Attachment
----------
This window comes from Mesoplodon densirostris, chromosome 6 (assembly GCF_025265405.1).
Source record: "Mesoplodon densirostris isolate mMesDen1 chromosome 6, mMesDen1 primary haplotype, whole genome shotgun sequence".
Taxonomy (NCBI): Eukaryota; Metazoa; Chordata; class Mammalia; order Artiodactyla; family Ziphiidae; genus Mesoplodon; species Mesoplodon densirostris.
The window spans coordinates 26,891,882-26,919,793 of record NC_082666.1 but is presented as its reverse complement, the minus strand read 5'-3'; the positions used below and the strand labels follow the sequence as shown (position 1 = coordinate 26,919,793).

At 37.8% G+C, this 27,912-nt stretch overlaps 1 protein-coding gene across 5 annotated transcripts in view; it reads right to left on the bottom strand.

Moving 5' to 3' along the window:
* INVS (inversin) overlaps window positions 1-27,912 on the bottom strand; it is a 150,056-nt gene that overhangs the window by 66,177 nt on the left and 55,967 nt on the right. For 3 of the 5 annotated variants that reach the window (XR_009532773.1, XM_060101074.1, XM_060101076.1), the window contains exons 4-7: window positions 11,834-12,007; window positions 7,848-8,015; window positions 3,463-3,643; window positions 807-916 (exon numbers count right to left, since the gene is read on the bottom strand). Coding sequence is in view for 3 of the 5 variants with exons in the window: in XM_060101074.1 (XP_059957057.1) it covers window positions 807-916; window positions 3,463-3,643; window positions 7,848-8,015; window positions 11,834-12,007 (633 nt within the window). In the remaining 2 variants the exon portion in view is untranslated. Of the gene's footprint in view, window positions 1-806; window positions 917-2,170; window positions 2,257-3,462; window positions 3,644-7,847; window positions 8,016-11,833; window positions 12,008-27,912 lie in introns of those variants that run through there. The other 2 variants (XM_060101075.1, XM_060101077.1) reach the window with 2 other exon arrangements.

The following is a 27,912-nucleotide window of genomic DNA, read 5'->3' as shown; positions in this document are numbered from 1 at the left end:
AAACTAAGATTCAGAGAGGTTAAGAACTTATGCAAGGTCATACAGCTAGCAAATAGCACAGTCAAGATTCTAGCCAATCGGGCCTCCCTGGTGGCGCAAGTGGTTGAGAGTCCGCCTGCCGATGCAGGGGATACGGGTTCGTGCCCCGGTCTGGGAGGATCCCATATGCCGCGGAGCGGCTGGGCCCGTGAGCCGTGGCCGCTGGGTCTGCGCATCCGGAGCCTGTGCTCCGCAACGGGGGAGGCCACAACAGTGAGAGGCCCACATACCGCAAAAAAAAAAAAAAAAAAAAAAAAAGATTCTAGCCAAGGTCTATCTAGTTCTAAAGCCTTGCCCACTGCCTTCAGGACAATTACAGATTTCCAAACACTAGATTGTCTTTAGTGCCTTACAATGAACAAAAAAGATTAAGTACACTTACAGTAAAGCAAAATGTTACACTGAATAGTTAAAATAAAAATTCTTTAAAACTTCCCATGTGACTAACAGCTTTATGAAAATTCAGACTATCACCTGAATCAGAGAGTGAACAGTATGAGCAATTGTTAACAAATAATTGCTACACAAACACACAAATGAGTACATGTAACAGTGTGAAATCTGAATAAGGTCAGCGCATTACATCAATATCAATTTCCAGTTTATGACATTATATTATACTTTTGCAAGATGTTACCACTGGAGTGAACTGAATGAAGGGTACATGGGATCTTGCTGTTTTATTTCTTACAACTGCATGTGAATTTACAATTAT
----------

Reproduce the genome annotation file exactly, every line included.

This window comes from Mesoplodon densirostris, chromosome 6 (assembly GCF_025265405.1).
Source record: "Mesoplodon densirostris isolate mMesDen1 chromosome 6, mMesDen1 primary haplotype, whole genome shotgun sequence".
Taxonomy (NCBI): Eukaryota; Metazoa; Chordata; class Mammalia; order Artiodactyla; family Ziphiidae; genus Mesoplodon; species Mesoplodon densirostris.
The window spans coordinates 26,891,882-26,919,793 of record NC_082666.1 but is presented as its reverse complement, the minus strand read 5'-3'; the positions used below and the strand labels follow the sequence as shown (position 1 = coordinate 26,919,793).

At 37.8% G+C, this 27,912-nt stretch overlaps 1 protein-coding gene across 5 annotated transcripts in view; it reads right to left on the bottom strand.

Moving 5' to 3' along the window:
* INVS (inversin) overlaps window positions 1-27,912 on the bottom strand; it is a 150,056-nt gene that overhangs the window by 66,177 nt on the left and 55,967 nt on the right. For 3 of the 5 annotated variants that reach the window (XR_009532773.1, XM_060101074.1, XM_060101076.1), the window contains exons 4-7: window positions 11,834-12,007; window positions 7,848-8,015; window positions 3,463-3,643; window positions 807-916 (exon numbers count right to left, since the gene is read on the bottom strand). Coding sequence is in view for 3 of the 5 variants with exons in the window: in XM_060101074.1 (XP_059957057.1) it covers window positions 807-916; window positions 3,463-3,643; window positions 7,848-8,015; window positions 11,834-12,007 (633 nt within the window). In the remaining 2 variants the exon portion in view is untranslated. Of the gene's footprint in view, window positions 1-806; window positions 917-2,170; window positions 2,257-3,462; window positions 3,644-7,847; window positions 8,016-11,833; window positions 12,008-27,912 lie in introns of those variants that run through there. The other 2 variants (XM_060101075.1, XM_060101077.1) reach the window with 2 other exon arrangements.

The following is a 27,912-nucleotide window of genomic DNA, read 5'->3' as shown; positions in this document are numbered from 1 at the left end:
AAACTAAGATTCAGAGAGGTTAAGAACTTATGCAAGGTCATACAGCTAGCAAATAGCACAGTCAAGATTCTAGCCAATCGGGCCTCCCTGGTGGCGCAAGTGGTTGAGAGTCCGCCTGCCGATGCAGGGGATACGGGTTCGTGCCCCGGTCTGGGAGGATCCCATATGCCGCGGAGCGGCTGGGCCCGTGAGCCGTGGCCGCTGGGTCTGCGCATCCGGAGCCTGTGCTCCGCAACGGGGGAGGCCACAACAGTGAGAGGCCCACATACCGCAAAAAAAAAAAAAAAAAAAAAAAAAGATTCTAGCCAAGGTCTATCTAGTTCTAAAGCCTTGCCCACTGCCTTCAGGACAATTACAGATTTCCAAACACTAGATTGTCTTTAGTGCCTTACAATGAACAAAAAAGATTAAGTACACTTACAGTAAAGCAAAATGTTACACTGAATAGTTAAAATAAAAATTCTTTAAAACTTCCCATGTGACTAACAGCTTTATGAAAATTCAGACTATCACCTGAATCAGAGAGTGAACAGTATGAGCAATTGTTAACAAATAATTGCTACACAAACACACAAATGAGTACATGTAACAGTGTGAAATCTGAATAAGGTCAGCGCATTACATCAATATCAATTTCCAGTTTATGACATTATATTATACTTTTGCAAGATGTTACCACTGGAGTGAACTGAATGAAGGGTACATGGGATCTTGCTGTTTTATTTCTTACAACTGCATGTGAATTTACAATTAT